Faculty Approve Open Access Policy

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During the Nov. 27 meeting of the General Faculty and Academic Senate, Georgia Tech faculty adopted an open access policy that will make articles about research conducted at the Institute free and accessible.   

“I am delighted that the careful work of our Library and the Faculty Committee on Open Access has resulted in an implementable policy that reflects Georgia Tech’s values and culture,” said Ellen Zegura, co-chair of the subcommittee on open access and a professor in the School of Computer Science. “The policy will provide faculty authors with an opportunity to increase the distribution and impact of their work by making it more widely available.”

As of Jan. 1, the policy will allow faculty members to retain copyrights to their research publications and have the option to place articles in the SMARTech repository, the Institute’s online repository for everything from dissertations to annual reports. Faculty members can opt out if they aren’t interested in participating.

“The publishing industry is changing rapidly — especially as digital technologies and networks become more pervasive and powerful,” Zegura said. “We are now well-positioned to lead discussions, throughout Georgia and beyond, on the practice and technologies reflected in this new policy.”

For more information about the policy and uploading information to SMARTech, click here.

In other meeting news:

  • A plan for reviewing and adopting the 2013 edition of the Faculty Handbook was presented. In revising the handbook, the goal is to make the content more concise and easier to understand. For example, the first 27 sections have been reorganized into five, and bulleted lists have been added to improve clarity. Town hall meetings will be held in January to get input on the document, and it will be voted on at the Feb. 19 and April 23 General Faculty and Academic Senate meetings. Click here to view a copy of the draft and provide feedback. 
  • Revisions to update and improve the clarity of the Student Alcohol Policy were approved. Revisions include changing the document title to “Student/Student Organizations Alcohol Policy.” A designee can now make exceptions to the policy in addition to the President’s Office, and a space will now be designated for those drinking at campus events where alcohol served (in place of using a wristband method to monitor who can and can’t drink).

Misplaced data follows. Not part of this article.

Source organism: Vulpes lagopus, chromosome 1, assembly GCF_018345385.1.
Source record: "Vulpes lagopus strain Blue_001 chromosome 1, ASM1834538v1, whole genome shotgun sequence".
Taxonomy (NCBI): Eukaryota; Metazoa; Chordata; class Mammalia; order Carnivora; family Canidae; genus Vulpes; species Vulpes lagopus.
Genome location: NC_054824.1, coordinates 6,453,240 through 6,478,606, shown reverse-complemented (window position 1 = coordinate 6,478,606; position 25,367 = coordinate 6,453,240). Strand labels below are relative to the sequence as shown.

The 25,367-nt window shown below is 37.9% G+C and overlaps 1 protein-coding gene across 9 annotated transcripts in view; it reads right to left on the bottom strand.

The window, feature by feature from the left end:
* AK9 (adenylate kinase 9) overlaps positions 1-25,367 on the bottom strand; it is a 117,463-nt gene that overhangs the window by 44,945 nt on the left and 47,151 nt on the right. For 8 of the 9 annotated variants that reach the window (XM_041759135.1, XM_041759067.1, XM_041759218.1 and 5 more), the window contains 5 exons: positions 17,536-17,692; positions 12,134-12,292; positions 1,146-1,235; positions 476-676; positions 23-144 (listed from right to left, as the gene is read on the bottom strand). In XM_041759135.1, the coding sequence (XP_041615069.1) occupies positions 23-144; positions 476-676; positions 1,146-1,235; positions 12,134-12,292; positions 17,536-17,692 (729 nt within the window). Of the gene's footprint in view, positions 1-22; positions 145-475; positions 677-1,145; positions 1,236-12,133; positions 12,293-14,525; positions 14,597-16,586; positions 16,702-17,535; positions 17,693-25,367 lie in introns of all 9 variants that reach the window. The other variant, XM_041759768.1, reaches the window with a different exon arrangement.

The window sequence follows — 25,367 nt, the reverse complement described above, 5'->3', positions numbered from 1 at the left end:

• The week preceding final examinations week will once again be called “Dead Week” to alleviate confusion. Wording was also added to Dead Week policies to clarify that they apply to the week preceding final examinations during standard terms, including the long summer session.
  • Changes were approved to the Office of Student Integrity’s policy regarding releasing student records to third parties. Now, students’ disciplinary files will be retained for only five years after graduation or from the last date of attendance unless there is a suspension or expulsion, and the file will be voided if the student is found not responsible for the charges. The alterations were made to ensure that students who have committed minor offenses aren’t penalized for an unreasonable period as they apply to graduate school or for employment.
  • An addition to the Prohibited Academic Conduct section of the Code of Conduct was approved. It prohibits the unauthorized use of an instructor’s intellectual property — including marketing and selling it. This change was made to prevent students from making a profit by selling their notes and professors’ handouts and presentations to for-profit note-taking companies.

To view the meeting agenda and supporting documents from the November meeting, click here.



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